5 things judges need to know about reacting
By Scott R. Mote, Esq., Executive Director of the Ohio Lawyers Assistance Program
The way we react to life events shapes others’ perceptions of us. Most judges want the public, colleagues, friends and acquaintances to think of them as friendly, well-mannered, and balanced professionals. How do judges accomplish this?
Be aware. Reactions occur constantly in our lives, even when we are not aware of it: in meetings, in conversations, while we drive or someone else drives, in relationships, in how we treat the barista at the coffee shop. As you react to the events that happen in your life, think about the following five tips, and there’s a good chance that others will perceive you in a positive manner.
Be aware of your body language and actions
You know the old saying “Actions speak louder than words.” Most of our communication in life is non-verbal. Dr. Albert Mehrabian determined that human communication consists of 7% spoken words, 38% tone of voice, and 55% body language. This means that 93% of communication is non-verbal. Think about that as you go about your day. Did you slam the door when you went back to your chambers? Do you cross your arms during hearings and slump in your seat? These actions can make others perceive you as angry and bored, but you probably want to be perceived as trustworthy and approachable, right? Use positive body language. Use consistent eye contact, sit up straight, rest your arms at your waist. Don’t frown, smirk, or slump. Successful and positive communication is crucial for a judge’s success.
Watch your tone
The tone of your voice is so important when you are having a conversation with someone. Whether you are speaking with an attorney, child, friend, mother, etc., it’s important to be cognizant of the tone of your voice. Different tones of voice convey different information. For example, when you raise your voice or yell, the person will probably think you are angry. Speaking in a quiet tone of voice projects a sense of weakness or awkwardness. Speak with a confident and firm voice, and you will most likely be thought of as influential and distinguished.
In the book “To Kill a Mockingbird,” lawyer Atticus Finch says, “You never really understand a person until you consider things from his point of view…until you climb in his skin and walk around in it.” You are compassionate if you are able to empathize with others as they go through the ups and downs of life. How do you react when an attorney is late to trial because his child was ill? If this invokes feelings of anger and disappointment, you need to work on being more compassionate. A compassionate person would show kindness and empathy to the associate by letting him know that he should take the time he needs to care for his sick child.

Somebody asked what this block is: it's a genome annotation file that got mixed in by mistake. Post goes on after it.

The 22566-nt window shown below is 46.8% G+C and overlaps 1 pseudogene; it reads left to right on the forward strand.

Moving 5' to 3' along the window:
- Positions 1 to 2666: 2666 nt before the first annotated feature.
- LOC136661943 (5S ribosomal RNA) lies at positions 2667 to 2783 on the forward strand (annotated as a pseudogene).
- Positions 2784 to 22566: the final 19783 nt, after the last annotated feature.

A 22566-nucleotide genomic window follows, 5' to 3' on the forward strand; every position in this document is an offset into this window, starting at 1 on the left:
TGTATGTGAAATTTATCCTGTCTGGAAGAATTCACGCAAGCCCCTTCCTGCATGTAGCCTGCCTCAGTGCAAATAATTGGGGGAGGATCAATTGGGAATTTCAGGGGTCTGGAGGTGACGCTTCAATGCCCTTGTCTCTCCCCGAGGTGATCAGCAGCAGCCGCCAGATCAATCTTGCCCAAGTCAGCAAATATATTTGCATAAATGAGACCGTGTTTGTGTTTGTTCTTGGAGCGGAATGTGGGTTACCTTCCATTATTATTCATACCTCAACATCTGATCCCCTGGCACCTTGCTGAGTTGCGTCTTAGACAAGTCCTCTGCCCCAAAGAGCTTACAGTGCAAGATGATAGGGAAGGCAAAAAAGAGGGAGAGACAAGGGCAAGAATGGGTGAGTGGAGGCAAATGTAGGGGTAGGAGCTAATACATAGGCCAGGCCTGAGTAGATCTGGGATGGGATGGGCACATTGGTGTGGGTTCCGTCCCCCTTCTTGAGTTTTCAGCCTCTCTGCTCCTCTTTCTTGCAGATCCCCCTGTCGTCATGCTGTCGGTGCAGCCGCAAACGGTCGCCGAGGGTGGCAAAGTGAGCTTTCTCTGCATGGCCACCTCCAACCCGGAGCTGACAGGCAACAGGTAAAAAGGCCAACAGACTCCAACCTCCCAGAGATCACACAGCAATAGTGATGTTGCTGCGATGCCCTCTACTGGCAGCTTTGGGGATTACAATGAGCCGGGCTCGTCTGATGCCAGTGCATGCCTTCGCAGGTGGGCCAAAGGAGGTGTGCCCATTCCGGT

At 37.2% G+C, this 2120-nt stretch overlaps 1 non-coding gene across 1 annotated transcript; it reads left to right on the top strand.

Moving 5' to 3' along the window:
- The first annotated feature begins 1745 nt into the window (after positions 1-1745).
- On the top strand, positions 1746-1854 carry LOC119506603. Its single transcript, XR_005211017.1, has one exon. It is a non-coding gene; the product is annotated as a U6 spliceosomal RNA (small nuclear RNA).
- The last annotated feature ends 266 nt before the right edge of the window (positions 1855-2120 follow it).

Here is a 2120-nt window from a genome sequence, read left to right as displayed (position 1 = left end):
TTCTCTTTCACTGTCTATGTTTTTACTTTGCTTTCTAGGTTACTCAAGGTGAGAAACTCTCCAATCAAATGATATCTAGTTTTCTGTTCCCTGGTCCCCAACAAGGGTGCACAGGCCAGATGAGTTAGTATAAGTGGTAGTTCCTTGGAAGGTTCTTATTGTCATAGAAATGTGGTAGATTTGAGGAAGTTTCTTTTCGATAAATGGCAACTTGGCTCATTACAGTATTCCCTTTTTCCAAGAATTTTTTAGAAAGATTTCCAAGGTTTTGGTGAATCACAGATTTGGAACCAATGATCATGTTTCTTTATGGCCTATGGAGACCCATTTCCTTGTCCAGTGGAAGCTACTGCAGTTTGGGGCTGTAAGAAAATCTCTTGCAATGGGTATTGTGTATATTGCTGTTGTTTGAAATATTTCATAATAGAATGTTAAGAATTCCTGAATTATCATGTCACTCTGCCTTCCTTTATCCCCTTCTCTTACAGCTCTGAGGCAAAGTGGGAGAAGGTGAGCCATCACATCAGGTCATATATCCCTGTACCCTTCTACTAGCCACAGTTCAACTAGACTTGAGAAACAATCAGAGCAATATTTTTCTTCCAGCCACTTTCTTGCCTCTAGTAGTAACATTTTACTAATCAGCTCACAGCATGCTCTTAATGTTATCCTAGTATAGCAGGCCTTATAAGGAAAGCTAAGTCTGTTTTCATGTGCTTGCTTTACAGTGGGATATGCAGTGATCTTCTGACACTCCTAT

Understand social cues
Social cues are another type of body language, but they focus on how others react to you. For example, you might notice that people tend to inch away from you during a conversation. This is a social cue that you are stepping into their personal space. Try to maintain a good distance, usually around three feet. If people fidget when you are speaking, they might be uncomfortable, either talking to you or about the topic of the conversation. If you notice this, change the topic or end the conversation. If people furrow their brows, they might be confused or annoyed with you. Help them better understand what you are saying, or end the conversation.
Know when to speak up, but not in an aggressive way
Think of a time you became angry, frustrated or disappointed. How did you react? If the first thing you did was gain your composure and assess the situation in a rational way, you are on the right track. If the first thing you did was start yelling, slamming doors or punching walls, you need to work on how you react to situations. It is important to react in an assertive way, not an aggressive one. Assertive people speak openly and to the point with a conversational tone, showing respect to others. Aggressive people tend to speak loudly, interrupt, glare and intimidate.
Another thing to contemplate is if it is even necessary to speak up. If you are driving to work and a car cuts you off, is it really necessary to start swearing, following the other car and yelling at the driver? The best thing to do is move on. The other driver probably did not intentionally do this. It was probably an accident. You really don’t need to speak up in this situation.
On the other hand, if a person blames you for a mistake and it is not true, this is a good time to speak up, but not in an aggressive way.
Treat others the way you want to be treated
Remember that barista? The one who gave you the wrong change, and you reacted incredibly rude to her? She might know other judges, and most importantly, voting members of the public. You wouldn’t want these people to think of you as rude and impatient, would you? Be aware of your reactions.